Slippery Elm Bark Powder

Herbs: Slippery Elm Bark - Powder, Wild Crafted

Common Names: Slippery elm, red elm, Indian elm, American elm
Latin Name: Ulmus rubra
Origin: USA

Excerpts from The ABC Herbal

This mucilaginous herb helps absorb toxins in the bowel. In fact, Slippery Elm Bark Powder is very soothing to the entire digestive system. It is useful especially for diarrhea, bowel weakness or as a mild nourishing food for sick children. Since the herb is slightly sweet, it is one that children will often take readily if it is mixed in some cereal, applesauce or fruit juice. We have also blended it with fruit juice and used it to make a "mock" chocolate drink by mixing it with hot milk and honey.


Excerpts from The How to Herb Book

Slippery Elm Bark Powder is an amazing, mild-flavored, highly nutritious herb. It is used in many combinations and poultices not only because of its medicinal properties but also because of its cohesive quality that helps bind other herbs together.

  • In case of famine, it would be an excellent herb to store and to forage for eating.
  • Mucilaginous and expands when mixed with water. Does not mix easily, use a blender, wire whip, fork, or shake in bottle, etc.
  • Should be taken with lots of water.
  • Contact healer both internally and externally. Coats and relaxes all inflamed tissues including irritated and inflamed mucous membranes of stomach, bowels, and kidneys.
  • A gentle herb – one of the best for diarrhea especially for babies. It normalizes the stools, soothes, coats, and heals the entire intestinal tract lining.
  • Used in enemas for scalding diarrhea because of soothing and healing qualities. The flavor hints of burnt caramel candy – most babies willingly eat a slippery elm mixture.
  • Good for ulcers and delicate stomachs.
  • Used for vaginal douches.

Excerpts from Nutritional Herbology

When ground to a fine powder, this bark makes an excellent flour extender and can be used in a variety of recipes. Some writers claim that it has a food value equal to that of oatmeal and have recommended it as a wholesome and nourishing food for invalids and children.

The demulcent, emollient and wound healing properties of slippery elm are due to its mucilage content. The mucilage is viscous fiber that lowers the bowel transit time, absorbs toxins from the bowel, regulates intestinal flora and soothes the lining of the digestive tract.

The demulcent effects are also active when the herb is used externally as a poultice or in an ointment.

The most popular use of slippery elm is as a demulcent expectorant. This property is explained by the ability of tannins to combine with mucous and precipitate it.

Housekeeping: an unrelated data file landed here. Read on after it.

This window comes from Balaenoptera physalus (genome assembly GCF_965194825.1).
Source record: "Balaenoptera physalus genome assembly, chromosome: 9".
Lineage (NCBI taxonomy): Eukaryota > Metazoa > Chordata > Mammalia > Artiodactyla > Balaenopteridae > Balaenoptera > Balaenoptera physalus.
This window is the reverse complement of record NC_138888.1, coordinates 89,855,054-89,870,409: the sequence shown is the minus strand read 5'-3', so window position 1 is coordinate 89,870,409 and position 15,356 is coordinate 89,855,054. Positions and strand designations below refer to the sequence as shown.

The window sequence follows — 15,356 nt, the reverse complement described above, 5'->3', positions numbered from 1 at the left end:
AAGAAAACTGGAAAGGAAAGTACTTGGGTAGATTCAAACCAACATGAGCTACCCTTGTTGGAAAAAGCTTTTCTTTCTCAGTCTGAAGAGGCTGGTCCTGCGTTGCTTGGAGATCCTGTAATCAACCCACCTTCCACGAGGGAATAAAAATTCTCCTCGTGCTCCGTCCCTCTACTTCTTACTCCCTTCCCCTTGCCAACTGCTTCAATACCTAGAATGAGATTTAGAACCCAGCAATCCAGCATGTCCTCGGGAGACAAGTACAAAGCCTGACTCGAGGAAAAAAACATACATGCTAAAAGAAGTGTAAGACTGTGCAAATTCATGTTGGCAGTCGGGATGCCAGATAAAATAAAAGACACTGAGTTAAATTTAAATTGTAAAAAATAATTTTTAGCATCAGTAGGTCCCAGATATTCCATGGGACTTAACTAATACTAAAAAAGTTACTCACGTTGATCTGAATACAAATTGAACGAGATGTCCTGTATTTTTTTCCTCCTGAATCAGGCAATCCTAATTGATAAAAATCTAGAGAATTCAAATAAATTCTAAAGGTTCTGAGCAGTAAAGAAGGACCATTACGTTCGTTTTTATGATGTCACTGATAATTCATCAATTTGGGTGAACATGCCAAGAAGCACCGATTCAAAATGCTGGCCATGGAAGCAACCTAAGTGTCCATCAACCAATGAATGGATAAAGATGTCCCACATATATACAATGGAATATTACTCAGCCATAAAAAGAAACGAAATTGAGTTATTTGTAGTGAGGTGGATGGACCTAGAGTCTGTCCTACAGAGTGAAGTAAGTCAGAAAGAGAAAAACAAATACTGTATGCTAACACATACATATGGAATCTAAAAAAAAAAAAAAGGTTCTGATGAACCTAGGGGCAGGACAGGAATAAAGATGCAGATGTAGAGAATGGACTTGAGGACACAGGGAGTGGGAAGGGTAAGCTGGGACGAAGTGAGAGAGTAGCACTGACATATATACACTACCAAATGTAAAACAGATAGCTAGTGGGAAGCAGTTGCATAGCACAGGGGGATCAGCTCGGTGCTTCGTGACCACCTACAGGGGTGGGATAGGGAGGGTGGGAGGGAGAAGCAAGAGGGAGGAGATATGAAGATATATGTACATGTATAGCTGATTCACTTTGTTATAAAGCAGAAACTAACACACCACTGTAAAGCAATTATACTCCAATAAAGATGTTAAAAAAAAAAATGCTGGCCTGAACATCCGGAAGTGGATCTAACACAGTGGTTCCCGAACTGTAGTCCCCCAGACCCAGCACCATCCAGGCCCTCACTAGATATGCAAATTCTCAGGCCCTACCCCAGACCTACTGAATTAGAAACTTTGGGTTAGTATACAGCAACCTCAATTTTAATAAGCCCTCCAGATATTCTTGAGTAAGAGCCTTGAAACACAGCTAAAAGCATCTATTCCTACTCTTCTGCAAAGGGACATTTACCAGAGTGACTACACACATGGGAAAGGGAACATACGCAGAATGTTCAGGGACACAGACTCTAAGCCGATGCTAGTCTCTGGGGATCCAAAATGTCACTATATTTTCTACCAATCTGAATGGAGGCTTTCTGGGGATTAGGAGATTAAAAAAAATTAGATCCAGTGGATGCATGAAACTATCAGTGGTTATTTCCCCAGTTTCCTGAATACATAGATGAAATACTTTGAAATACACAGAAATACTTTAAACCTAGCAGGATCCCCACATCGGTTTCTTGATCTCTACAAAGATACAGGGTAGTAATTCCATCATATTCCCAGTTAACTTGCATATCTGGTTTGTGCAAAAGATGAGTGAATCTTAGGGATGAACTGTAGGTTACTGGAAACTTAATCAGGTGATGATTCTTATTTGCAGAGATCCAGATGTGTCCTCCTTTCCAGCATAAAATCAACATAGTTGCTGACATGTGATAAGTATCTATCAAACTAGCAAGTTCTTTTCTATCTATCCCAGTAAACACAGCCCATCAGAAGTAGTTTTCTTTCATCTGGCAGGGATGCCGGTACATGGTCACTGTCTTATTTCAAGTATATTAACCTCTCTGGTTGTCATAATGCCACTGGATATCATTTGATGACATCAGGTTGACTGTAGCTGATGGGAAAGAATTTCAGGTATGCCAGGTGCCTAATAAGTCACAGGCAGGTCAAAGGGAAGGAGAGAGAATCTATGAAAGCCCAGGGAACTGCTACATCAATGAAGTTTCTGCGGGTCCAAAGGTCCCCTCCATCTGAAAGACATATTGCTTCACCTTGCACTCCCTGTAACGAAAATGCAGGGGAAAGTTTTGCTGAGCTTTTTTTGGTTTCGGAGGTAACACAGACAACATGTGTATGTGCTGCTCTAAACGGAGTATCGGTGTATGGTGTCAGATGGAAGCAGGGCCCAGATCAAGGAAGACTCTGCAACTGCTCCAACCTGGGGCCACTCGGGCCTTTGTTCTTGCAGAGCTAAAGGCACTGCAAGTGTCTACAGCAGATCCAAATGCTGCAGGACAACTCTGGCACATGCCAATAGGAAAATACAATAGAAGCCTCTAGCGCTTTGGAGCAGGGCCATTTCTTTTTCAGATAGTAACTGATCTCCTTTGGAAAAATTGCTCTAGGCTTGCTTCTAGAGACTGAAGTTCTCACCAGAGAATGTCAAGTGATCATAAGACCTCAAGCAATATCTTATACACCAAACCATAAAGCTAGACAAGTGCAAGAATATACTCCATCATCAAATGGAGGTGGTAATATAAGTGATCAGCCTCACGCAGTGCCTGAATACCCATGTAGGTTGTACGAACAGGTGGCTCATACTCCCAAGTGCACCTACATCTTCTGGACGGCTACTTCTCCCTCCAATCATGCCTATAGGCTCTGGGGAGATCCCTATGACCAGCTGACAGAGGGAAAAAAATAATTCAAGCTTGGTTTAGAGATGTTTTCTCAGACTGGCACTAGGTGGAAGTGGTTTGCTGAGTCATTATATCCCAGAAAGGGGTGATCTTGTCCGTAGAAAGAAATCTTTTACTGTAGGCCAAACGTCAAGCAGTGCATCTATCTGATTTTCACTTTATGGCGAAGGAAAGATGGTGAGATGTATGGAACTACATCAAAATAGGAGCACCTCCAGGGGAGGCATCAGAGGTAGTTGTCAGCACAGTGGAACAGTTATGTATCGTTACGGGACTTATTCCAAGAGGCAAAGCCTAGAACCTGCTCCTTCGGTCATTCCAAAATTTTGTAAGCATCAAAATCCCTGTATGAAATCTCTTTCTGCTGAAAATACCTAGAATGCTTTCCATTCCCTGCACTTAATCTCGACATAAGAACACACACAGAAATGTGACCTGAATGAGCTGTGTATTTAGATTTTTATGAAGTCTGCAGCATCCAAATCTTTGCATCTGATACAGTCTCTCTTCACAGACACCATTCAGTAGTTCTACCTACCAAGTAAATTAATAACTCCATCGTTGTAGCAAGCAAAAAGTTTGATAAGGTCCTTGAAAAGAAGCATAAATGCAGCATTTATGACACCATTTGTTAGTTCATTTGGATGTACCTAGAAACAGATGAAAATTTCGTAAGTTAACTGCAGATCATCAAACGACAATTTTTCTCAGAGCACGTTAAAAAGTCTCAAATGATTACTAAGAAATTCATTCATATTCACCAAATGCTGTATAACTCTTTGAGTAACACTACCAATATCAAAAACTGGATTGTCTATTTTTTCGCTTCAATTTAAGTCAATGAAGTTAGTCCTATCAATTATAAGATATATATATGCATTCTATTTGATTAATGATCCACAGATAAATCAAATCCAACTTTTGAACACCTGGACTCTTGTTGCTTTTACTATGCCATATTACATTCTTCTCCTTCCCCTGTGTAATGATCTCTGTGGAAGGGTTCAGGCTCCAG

Slippery Elm Bark Powder decoctions are consumed hourly to coat the throat and allow the tannins to congeal the mucous build-ups, thus facilitating the expulsion of excess mucous. Beware of respiratory formulas based on slippery elm that are in capsules or tablets to be swallowed as this negates any demulcent action on the throat.

Contains mucilaginous compounds that decrease the thickness while increasing the production of mucosal fluids. These compounds soothe inflamed tissue, decrease bowel transit time and absorb toxins from the bowel. It also contains astringent compounds that shrink inflamed tissues.


Customer Reviews

Please, take a moment and comment on this product.

Best SEB
by Rachel G on Aug 30, 2014

I have had the joy of placing 2 orders with your company thus far,and I have been satisfied with both.
One of the items in my last big order was Slippery Elm Bark.
It has helped me so much,with numerous digestion problems,it smells slightly sweet like milk and honey and I love making a drink out of it using stevia and organic bourbon vanilla...so yummy!
I had the unfortunate experience of ordering a bag of this from MRH,which otherwise carries good products,but was very disappointed with their SEB,it was like snot,to put it in gross but accurate terms,it didn't emulsify or blend at all,it was snotty and congealed and it had a slight pepper smell.
Needless to say,I will be buying my slippery elm bark as well as my other herbs from BHS in the future.Thanks for a wonderful enjoyable product you guys :)

slippery elm and diarrhea
by Dee on Jul 10, 2014

I had severe diarrhea for 2 years and couldn't leave home without worrying.
A friend recommended Slippery Elm which I readily took with rice and ...diarrhea gone within a week or two.
My life is normal now. thanks to Slippery Elm.

Can I use Slippery Elm in a tincture?
by Stephanie Bone' on Mar 14, 2014